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Predicting Current Glycated Hemoglobin Values in Adults: Development of an Algorithm From the Electronic Health Record.

A new interesting article has been published in JMIR Med Inform. 2018 Oct 22;6(4):e10780. doi: 10.2196/10780. and titled:

Predicting Current Glycated Hemoglobin Values in Adults: Development of an Algorithm From the Electronic Health Record.

Authors of this article are:

Wells BJ, Lenoir KM, Diaz-Garelli JF, Futrell W, Lockerman E, Pantalone KM, Kattan MW.

A summary of the article is shown below:

BACKGROUND: Electronic, personalized clinical decision support tools to optimize glycated hemoglobin (HbA1c) screening are lacking. Current screening guidelines are based on simple, categorical rules developed for populations of patients. Although personalized diabetes risk calculators have been created, none are designed to predict current glycemic status using structured data commonly available in electronic health records (EHRs).OBJECTIVE: The goal of this project was to create a mathematical equation for predicting the probability of current elevations in HbA1c (≥5.7%) among patients with no history of hyperglycemia using readily available variables that will allow integration with EHR systems.METHODS: The reduced model was compared head-to-head with calculators created by Baan and Griffin. Ten-fold cross-validation was used to calculate the bias-adjusted prediction accuracy of the new model. Statistical analyses were performed in R version 3.2.5 (The R Foundation for Statistical Computing) using the rms (Regression Modeling Strategies) package.RESULTS: The final model to predict an elevated HbA1c based on 22,635 patient records contained the following variables in order from most to least importance according to their impact on the discriminating accuracy of the model: age, body mass index, random glucose, race, serum non-high-density lipoprotein, serum total cholesterol, estimated glomerular filtration rate, and smoking status. The new model achieved a concordance statistic of 0.77 which was statistically significantly better than prior models. The model appeared to be well calibrated according to a plot of the predicted probabilities versus the prevalence of the outcome at different probabilities.CONCLUSIONS: The calculator created for predicting the probability of having an elevated HbA1c significantly outperformed the existing calculators. The personalized prediction model presented in this paper could improve the efficiency of HbA1c screening initiatives.©Brian J Wells, Kristin M Lenoir, Jose-Franck Diaz-Garelli, Wendell Futrell, Elizabeth Lockerman, Kevin M Pantalone, Michael W Kattan. Originally published in JMIR Medical Informatics (http://medinform.jmir.org), 22.10.2018.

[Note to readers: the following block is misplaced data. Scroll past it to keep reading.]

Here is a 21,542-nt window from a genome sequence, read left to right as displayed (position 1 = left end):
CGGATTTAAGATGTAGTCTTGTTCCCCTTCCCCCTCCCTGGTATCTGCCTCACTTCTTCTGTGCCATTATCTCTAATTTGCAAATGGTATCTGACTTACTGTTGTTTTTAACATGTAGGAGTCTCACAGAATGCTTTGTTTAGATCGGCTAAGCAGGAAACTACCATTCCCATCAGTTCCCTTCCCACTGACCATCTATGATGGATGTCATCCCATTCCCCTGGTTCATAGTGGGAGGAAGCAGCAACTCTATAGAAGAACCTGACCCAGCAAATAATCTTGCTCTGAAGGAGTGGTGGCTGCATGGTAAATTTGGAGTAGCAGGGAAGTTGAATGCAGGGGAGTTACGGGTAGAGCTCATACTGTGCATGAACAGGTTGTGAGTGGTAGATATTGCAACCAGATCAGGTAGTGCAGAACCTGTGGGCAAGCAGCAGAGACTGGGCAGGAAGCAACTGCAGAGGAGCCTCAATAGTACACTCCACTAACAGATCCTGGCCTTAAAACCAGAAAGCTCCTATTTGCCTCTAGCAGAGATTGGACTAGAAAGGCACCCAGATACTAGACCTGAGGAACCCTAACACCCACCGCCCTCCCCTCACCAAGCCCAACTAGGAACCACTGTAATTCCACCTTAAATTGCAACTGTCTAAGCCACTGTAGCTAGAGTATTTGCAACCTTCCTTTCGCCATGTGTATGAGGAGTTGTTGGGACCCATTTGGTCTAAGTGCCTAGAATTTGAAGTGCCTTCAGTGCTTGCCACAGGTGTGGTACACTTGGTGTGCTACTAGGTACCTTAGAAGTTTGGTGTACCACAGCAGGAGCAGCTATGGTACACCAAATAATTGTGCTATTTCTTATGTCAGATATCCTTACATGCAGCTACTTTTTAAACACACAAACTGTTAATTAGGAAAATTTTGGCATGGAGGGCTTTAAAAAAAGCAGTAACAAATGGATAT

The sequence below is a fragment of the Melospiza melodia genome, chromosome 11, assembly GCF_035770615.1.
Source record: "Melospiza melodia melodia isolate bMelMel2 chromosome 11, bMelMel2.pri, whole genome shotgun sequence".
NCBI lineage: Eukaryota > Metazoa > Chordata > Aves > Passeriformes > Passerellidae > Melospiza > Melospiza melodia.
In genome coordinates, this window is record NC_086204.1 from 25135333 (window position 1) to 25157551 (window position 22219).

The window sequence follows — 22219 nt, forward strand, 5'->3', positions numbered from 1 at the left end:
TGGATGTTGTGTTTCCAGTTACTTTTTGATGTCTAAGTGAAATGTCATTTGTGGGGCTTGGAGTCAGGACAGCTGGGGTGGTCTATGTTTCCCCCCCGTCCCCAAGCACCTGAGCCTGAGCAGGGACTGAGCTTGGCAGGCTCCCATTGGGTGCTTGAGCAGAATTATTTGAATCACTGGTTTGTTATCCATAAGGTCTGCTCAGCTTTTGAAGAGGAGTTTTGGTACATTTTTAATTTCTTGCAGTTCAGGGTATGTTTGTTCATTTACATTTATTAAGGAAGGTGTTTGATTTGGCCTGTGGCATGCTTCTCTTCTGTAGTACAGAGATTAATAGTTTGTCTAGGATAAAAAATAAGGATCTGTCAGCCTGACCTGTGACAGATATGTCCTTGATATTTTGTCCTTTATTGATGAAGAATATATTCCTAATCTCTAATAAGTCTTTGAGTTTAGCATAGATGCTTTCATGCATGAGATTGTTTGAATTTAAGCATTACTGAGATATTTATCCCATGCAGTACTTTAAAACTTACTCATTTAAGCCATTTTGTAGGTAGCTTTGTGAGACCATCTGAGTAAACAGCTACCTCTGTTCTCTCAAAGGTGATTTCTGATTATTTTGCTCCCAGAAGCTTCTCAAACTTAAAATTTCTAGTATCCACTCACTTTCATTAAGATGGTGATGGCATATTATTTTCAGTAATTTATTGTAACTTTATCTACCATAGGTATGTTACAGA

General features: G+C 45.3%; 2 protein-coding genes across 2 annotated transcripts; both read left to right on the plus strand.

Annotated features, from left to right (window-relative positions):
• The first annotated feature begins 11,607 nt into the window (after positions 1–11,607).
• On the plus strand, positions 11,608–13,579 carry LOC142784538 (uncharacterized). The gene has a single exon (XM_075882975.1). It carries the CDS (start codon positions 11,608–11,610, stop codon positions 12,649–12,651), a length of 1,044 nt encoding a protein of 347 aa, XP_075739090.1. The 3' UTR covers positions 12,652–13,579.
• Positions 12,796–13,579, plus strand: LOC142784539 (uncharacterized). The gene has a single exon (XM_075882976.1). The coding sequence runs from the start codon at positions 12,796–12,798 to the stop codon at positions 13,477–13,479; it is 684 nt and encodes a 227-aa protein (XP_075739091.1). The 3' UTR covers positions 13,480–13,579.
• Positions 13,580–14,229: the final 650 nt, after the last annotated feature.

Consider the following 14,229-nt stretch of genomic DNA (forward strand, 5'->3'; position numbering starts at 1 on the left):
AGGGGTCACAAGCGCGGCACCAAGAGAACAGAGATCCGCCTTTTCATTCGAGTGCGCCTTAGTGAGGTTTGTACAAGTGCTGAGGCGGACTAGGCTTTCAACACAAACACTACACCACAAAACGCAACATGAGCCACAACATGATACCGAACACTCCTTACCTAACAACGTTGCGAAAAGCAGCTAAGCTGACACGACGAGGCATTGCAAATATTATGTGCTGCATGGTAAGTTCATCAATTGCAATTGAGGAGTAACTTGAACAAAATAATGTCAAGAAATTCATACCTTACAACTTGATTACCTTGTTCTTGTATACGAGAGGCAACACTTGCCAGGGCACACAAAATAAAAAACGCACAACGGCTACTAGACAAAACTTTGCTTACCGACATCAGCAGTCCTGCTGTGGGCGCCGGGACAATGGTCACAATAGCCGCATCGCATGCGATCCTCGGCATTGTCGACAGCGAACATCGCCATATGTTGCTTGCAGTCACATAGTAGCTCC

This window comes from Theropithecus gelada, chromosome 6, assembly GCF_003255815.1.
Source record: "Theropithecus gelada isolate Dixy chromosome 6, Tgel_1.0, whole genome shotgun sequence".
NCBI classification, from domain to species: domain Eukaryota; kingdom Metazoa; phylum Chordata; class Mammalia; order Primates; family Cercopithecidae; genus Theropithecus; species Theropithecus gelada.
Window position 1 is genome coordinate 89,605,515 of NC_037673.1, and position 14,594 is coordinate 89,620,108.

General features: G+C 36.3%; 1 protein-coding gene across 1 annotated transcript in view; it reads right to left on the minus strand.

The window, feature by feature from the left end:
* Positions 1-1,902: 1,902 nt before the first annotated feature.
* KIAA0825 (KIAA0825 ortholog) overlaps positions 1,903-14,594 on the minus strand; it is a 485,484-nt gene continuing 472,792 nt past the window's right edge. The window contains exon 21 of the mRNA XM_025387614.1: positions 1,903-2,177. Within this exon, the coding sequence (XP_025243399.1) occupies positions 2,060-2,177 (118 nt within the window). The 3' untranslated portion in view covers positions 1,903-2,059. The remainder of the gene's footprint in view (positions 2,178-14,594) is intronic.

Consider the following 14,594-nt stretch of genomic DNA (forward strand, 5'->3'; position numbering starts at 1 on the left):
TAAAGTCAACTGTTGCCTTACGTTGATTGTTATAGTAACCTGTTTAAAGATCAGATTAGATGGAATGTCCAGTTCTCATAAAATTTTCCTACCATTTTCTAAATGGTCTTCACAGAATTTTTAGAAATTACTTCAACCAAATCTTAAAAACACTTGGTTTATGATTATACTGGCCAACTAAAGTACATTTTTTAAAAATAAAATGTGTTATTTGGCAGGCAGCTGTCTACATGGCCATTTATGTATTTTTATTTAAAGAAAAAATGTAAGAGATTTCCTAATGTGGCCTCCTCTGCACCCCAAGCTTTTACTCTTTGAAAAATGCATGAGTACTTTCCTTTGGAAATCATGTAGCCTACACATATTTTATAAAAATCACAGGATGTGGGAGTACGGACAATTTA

Check out the article’s website on Pubmed for more information:



This article is a good source of information and a good way to become familiar with topics such as:

clinical decision support;diabetes;electronic health records;hemoglobin A1c;risk prediction

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